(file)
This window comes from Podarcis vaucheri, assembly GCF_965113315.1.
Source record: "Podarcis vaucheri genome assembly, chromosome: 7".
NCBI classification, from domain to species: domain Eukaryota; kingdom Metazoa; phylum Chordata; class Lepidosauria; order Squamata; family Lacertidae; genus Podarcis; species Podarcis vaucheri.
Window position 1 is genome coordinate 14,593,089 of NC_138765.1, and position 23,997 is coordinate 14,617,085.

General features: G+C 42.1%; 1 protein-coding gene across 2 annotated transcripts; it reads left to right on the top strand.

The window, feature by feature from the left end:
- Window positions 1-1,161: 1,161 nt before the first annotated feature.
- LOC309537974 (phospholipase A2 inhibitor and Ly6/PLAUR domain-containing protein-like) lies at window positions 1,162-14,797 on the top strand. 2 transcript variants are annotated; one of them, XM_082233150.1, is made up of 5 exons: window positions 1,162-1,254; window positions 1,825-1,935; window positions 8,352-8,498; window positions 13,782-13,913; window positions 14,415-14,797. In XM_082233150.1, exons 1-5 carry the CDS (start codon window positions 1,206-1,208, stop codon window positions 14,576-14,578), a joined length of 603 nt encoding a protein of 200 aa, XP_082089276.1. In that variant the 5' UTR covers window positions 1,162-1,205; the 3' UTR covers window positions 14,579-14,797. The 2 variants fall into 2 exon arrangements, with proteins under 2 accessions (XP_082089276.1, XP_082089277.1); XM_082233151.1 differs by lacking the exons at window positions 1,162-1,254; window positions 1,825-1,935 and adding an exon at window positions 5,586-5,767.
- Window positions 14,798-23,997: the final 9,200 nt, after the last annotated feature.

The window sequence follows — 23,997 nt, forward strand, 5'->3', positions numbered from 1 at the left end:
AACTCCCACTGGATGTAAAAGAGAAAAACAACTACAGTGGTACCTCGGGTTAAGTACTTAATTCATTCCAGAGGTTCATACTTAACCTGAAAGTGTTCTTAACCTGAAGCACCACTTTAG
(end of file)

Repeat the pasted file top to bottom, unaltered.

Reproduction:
This window comes from Podarcis vaucheri, assembly GCF_965113315.1.
Source record: "Podarcis vaucheri genome assembly, chromosome: 7".
NCBI classification, from domain to species: domain Eukaryota; kingdom Metazoa; phylum Chordata; class Lepidosauria; order Squamata; family Lacertidae; genus Podarcis; species Podarcis vaucheri.
Window position 1 is genome coordinate 14,593,089 of NC_138765.1, and position 23,997 is coordinate 14,617,085.

General features: G+C 42.1%; 1 protein-coding gene across 2 annotated transcripts; it reads left to right on the top strand.

The window, feature by feature from the left end:
- Window positions 1-1,161: 1,161 nt before the first annotated feature.
- LOC309537974 (phospholipase A2 inhibitor and Ly6/PLAUR domain-containing protein-like) lies at window positions 1,162-14,797 on the top strand. 2 transcript variants are annotated; one of them, XM_082233150.1, is made up of 5 exons: window positions 1,162-1,254; window positions 1,825-1,935; window positions 8,352-8,498; window positions 13,782-13,913; window positions 14,415-14,797. In XM_082233150.1, exons 1-5 carry the CDS (start codon window positions 1,206-1,208, stop codon window positions 14,576-14,578), a joined length of 603 nt encoding a protein of 200 aa, XP_082089276.1. In that variant the 5' UTR covers window positions 1,162-1,205; the 3' UTR covers window positions 14,579-14,797. The 2 variants fall into 2 exon arrangements, with proteins under 2 accessions (XP_082089276.1, XP_082089277.1); XM_082233151.1 differs by lacking the exons at window positions 1,162-1,254; window positions 1,825-1,935 and adding an exon at window positions 5,586-5,767.
- Window positions 14,798-23,997: the final 9,200 nt, after the last annotated feature.

The window sequence follows — 23,997 nt, forward strand, 5'->3', positions numbered from 1 at the left end:
AACTCCCACTGGATGTAAAAGAGAAAAACAACTACAGTGGTACCTCGGGTTAAGTACTTAATTCATTCCAGAGGTTCATACTTAACCTGAAAGTGTTCTTAACCTGAAGCACCACTTTAG